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Frosted fields in Ontario

Frosted fields in Ontario

Agronomists are working with farmers to assess damage and make any necessary replant plans 

By Jackie Clark
Staff Writer
Farms.com 

Farmers across Ontario are checking their fields after some areas of the province got a heavy frost last week. 

Agronomists have been busy helping those farmers assess the damage and make replant decisions. Frost and the resulting impact varied geographically.  
Worst-affected soybean fields were “any muck soils, no-till, and heavy cornstalk residue bean fields,” Leigh Hudson told Farms.com. She’s the Maizex territory manager for eastern Ontario.

Similarly, corn on muck fields in her region were most impacted. 

“I’ve only seen a little bit of corn that should be maybe replanted but it’s a little early still to make that call. But bean-wise, there are beans that have been replanted since the weekend,” Hudson explained. 

She and other agronomists are urging producers to exercise patience when assessing damage.  

“The plants need to recover from the frost that they’ve experienced and it doesn’t just happen overnight,” she said. “They just need time to recover and let the next leaf or whatever new growth to happen.”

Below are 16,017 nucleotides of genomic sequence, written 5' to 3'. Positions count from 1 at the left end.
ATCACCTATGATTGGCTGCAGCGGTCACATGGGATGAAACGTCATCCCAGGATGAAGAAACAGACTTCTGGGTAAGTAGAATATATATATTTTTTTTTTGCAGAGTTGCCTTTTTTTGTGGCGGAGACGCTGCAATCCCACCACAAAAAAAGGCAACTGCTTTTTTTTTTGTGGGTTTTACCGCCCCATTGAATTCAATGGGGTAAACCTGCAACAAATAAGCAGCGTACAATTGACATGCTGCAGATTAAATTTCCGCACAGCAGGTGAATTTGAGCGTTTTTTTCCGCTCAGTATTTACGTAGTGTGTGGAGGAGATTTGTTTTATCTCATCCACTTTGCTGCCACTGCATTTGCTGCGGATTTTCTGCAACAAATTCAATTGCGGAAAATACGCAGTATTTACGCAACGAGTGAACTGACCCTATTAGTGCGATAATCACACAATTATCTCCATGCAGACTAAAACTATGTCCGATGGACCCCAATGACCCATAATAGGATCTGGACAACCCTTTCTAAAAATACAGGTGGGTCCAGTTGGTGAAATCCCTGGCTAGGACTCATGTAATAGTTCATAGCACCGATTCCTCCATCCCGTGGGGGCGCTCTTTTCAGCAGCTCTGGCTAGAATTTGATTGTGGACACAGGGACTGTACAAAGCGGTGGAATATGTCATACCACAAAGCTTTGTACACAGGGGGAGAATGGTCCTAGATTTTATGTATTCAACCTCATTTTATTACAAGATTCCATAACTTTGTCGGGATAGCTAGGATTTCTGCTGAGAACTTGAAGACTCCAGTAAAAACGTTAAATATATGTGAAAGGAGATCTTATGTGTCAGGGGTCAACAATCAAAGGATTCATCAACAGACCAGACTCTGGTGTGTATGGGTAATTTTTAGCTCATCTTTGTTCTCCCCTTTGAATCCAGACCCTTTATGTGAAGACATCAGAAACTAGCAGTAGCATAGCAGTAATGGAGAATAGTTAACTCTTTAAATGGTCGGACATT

Deb Campbell, owner of Agronomy Advantage, agreed. 

“Need to be patient. It takes a minimum of 48 hours to see if new growth is initiating. Call your agronomy support people for help to sort things out. It’s stressful. But it is still May and a good opportunity for a positive outcome,” she posted in a Tweet on May 30. 

Some crops in Ontario have experienced multiple frosts, and cool nights over the last week haven’t sped recovery either, Hudson said. Many producers are also in dire need of moisture. 

“If we had more rain, crops also wouldn’t be stressed that way,” she added. “Crops will recover a little easier if they get a drink of water too.” 

A good chance of recovery exists for many fields, particularly corn.  

“With corn, the growing point is below the ground, at least in my zone,” Hudson explained. All corn in her region was smaller than V5 when the frost hit.  

Producers should assess “whether the frost, especially on the muck soils, went past the soil surface. Those are the acres that we’re a little worried about right now,” she added. 

Plants that suffered frost damage might see some structure loss as they develop, for example a few lost leaves in corn silage, Hudson said. 

More producers may also choose to invest in foliar fungicide “to preserve what’s left of the yield,” she added. 

If recovery isn’t an option, farmers should work with their seed supplier to find available and appropriate maturity varieties for a truncated season, Hudson said. 

[Author's note: the image above depicts hail damage, not frost damage. Opportunities to take new field photos are limited due to COVID-19 travel restrictions, and photo archives did not have examples of frost damage at an accurate maturity level for crops currently in the field. Apologies for any confusion.]


ProdavacSlika\iStock\Getty Images Plus photo


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Regarding the picture with the story, you sure that is frost damage, looks like hail damage on corn. A farm publication should know the difference.
Nick |Jun 5 2021 1:55PM